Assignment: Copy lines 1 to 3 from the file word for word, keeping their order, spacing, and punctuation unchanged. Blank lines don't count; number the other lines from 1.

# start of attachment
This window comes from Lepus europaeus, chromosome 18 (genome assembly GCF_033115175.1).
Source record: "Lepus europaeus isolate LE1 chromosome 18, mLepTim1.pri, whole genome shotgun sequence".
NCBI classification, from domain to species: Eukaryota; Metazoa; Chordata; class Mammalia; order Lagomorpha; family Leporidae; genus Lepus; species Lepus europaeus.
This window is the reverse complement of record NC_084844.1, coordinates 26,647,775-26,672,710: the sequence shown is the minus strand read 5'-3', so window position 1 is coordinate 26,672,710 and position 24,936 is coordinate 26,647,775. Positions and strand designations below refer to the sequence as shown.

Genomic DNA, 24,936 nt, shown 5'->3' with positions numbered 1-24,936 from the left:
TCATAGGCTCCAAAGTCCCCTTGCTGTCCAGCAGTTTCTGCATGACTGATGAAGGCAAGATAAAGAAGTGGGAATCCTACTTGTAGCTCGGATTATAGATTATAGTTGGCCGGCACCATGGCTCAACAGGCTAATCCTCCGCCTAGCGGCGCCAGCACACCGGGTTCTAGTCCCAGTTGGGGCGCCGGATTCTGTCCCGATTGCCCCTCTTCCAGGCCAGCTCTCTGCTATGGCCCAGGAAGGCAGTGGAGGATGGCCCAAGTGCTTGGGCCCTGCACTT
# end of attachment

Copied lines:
This window comes from Lepus europaeus, chromosome 18 (genome assembly GCF_033115175.1).
Source record: "Lepus europaeus isolate LE1 chromosome 18, mLepTim1.pri, whole genome shotgun sequence".
NCBI classification, from domain to species: Eukaryota; Metazoa; Chordata; class Mammalia; order Lagomorpha; family Leporidae; genus Lepus; species Lepus europaeus.